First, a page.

Faced with a massive potential threat to its tobacco interests, the government moved on Wednesday to outlaw the manufacture, import, export, transport, sale, distribution, storage and advertising of all vape products.
The Indian government justified the action through Finance Minister Nirmala Sitharaman, who said: “Its use has increased exponentially and has acquired epidemic proportions in developed countries, especially among youth and children.”
Sitharaman argued that vaping was being used as a way to get children into smoking by getting them addicted to nicotine.
It was a particularly odd statement for Sitharaman to make given that she went on to admit she has absolutely no idea how many Indians vape. Instead, she used figures from the United States to defend the measure. It’s was like using the statistics for Russian airlines (who lead the world in crashes and fatalities) as a reason to ban flights by Air New Zealand (the safest). Sitharaman could have referred herself to data from the United Kingdom but chose to ignore it.
Indians now face a year in prison, a fine of around £1100, or both for the first offence. This escalates up to three years incarceration and fines over £5000. Vaping itself remains legal for the time being. An utterly nonsensical situation.
Billionaire Mike Bloomberg issued his congratulations to the Indian government for promoting the tobacco industry: “Thank you Prime Minister Narendra Modi for your leadership on the issue of e-cigarettes, recognising this epidemic and putting the health of your citizens first.”
Likewise, resident fruitloop Dr. S.K. Arora, Delhi’s Additional Director Health, celebrated: “We had tough battle, getting the Vape expo event of 200 countries in India in 2017 cancelled, stopping entry of e-Cigarette by rejecting the NOC of Custom dept, stopping sale of e-Cigarette in IITF. Thanks Central Govt for Ban.”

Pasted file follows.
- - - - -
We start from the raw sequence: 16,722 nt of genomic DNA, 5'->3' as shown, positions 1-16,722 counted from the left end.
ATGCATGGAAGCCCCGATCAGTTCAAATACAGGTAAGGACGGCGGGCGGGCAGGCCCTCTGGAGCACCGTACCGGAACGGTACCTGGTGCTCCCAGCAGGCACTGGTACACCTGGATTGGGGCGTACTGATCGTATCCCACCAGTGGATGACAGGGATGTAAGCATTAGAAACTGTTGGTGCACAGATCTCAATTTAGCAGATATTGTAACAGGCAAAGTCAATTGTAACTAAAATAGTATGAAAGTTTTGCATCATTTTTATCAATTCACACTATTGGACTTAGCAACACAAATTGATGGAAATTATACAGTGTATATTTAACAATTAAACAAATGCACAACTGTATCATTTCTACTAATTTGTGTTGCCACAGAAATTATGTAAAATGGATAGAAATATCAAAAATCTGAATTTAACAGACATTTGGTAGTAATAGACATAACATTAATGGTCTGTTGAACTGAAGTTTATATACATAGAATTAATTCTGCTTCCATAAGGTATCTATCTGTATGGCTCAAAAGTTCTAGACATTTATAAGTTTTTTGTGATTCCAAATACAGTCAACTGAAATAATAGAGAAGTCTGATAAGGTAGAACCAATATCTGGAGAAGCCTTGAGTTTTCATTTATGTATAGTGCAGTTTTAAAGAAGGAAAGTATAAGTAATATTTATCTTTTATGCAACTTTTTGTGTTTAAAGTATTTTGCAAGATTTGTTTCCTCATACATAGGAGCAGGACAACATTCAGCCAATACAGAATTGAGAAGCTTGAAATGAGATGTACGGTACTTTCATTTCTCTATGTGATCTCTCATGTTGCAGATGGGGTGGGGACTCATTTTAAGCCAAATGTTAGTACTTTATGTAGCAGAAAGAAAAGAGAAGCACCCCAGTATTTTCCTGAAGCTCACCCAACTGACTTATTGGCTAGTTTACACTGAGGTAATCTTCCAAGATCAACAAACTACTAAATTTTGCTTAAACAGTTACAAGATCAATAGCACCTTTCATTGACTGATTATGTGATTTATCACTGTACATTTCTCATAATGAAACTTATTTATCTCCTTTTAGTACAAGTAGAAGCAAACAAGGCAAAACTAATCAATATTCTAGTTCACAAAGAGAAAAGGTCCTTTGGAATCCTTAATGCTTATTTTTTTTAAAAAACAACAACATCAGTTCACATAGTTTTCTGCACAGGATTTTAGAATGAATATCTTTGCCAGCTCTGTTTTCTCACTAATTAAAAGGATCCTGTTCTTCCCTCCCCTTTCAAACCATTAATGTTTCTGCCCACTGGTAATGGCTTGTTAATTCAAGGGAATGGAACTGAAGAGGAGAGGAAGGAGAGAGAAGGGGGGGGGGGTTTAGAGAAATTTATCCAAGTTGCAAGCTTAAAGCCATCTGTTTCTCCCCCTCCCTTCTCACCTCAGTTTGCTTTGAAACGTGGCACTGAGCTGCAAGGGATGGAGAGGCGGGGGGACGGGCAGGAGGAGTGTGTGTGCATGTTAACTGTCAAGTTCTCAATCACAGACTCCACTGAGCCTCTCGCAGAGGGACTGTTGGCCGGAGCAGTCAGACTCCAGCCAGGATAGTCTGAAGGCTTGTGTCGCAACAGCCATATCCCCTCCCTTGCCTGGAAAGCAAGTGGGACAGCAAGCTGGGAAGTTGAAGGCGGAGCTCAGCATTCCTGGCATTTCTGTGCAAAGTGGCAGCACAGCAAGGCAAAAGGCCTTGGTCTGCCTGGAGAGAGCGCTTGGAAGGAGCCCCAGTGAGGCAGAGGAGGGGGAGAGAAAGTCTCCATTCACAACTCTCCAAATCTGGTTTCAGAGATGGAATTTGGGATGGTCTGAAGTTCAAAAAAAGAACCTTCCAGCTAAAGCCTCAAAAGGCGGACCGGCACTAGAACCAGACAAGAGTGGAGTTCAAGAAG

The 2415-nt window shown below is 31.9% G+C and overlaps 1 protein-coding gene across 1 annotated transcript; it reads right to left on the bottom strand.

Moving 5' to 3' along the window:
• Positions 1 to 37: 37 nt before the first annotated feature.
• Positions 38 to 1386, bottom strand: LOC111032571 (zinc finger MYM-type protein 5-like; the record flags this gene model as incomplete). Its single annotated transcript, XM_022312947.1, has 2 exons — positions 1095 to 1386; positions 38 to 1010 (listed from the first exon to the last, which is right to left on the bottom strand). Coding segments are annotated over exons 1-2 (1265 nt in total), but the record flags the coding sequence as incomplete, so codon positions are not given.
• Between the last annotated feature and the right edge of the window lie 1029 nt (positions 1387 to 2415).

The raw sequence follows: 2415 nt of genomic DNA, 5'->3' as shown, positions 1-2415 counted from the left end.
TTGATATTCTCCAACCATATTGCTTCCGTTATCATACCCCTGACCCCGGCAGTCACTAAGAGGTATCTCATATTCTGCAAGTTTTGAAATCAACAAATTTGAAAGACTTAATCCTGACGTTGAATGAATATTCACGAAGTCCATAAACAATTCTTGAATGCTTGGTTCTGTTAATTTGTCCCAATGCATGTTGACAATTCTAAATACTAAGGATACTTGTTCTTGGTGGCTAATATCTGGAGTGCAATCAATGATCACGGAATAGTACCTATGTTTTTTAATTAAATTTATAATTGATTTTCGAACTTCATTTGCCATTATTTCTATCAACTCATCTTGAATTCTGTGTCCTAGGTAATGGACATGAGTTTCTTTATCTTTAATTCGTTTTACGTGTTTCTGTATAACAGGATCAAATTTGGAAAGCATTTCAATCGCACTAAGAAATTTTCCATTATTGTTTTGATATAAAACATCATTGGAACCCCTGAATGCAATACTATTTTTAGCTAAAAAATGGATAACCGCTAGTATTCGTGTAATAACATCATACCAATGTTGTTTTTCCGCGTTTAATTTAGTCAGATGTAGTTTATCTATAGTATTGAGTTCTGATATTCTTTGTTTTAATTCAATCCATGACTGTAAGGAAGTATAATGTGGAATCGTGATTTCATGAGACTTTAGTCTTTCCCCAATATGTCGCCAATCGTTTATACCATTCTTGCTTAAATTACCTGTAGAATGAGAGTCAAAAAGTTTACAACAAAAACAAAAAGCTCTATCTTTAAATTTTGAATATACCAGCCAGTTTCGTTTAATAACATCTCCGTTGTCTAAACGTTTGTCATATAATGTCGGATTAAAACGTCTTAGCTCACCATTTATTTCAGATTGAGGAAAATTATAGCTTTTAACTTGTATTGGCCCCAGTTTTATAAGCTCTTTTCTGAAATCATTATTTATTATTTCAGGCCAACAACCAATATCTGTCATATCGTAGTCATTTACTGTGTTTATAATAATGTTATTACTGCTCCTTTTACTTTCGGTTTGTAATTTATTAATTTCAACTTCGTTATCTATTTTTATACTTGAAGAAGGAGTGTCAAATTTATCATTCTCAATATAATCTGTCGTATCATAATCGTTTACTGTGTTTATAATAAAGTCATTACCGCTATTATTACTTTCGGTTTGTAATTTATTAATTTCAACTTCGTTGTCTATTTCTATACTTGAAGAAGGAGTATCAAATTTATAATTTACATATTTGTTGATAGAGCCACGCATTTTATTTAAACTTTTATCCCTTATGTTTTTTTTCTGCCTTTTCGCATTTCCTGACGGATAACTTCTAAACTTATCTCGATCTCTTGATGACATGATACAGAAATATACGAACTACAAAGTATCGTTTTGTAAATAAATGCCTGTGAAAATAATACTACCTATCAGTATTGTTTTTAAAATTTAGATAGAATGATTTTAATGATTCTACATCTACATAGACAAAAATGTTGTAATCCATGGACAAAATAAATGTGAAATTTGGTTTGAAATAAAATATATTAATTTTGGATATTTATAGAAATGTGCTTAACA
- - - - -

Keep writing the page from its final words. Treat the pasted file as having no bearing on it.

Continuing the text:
A government spokesperson declared that it was prepared to defend its ban in court. Vikas Sheel, a senior federal health ministry official, said: “Over a period of time, people will not get their refills, so they will become responsible.”
Association of Vapers India responded: “If use is not banned, the government surely thinks vaping is not as bad as it is claiming. Secondly, Mr Sheel, if you are that confident on winning in courts why did you circumvent the judicial process to enact an ordinance?”
Sheel did not reply.
Samrat Choudhary, founder of the Association of Vapers India, went on to condemn the ban. He called it “lopsided” and “hypocritical”, noting that there had been zero deaths in India as a result of vaping.
“The government owns 28% of [the Indian Tobacco Company Ltd], a leading manufacturer of cigarettes,” Choudhary said, “which means it is a direct accomplice in causing deaths from smoking. And it earns money in taxes. So, all it is doing with this ban is killing off the competition to cigarettes.”
The response to the government’s move was predictable and mirrored what happened in the States following President Trump’s proposed flavour ban – share prices leapt in tobacco company stock:
- ITC Ltd rose +1.8%
- Godfrey Phillips India Ltd +7.8%
- VST Industries Ltd +1%
- Golden Tobacco Ltd +4.5
Senior Congress leader Milind Deora called out the move: “Compared to tobacco cigarettes/bidis and gutka, e-cigarettes are the lesser of two evils. Today's ban is half-baked in that it could redirect demand towards tobacco products.”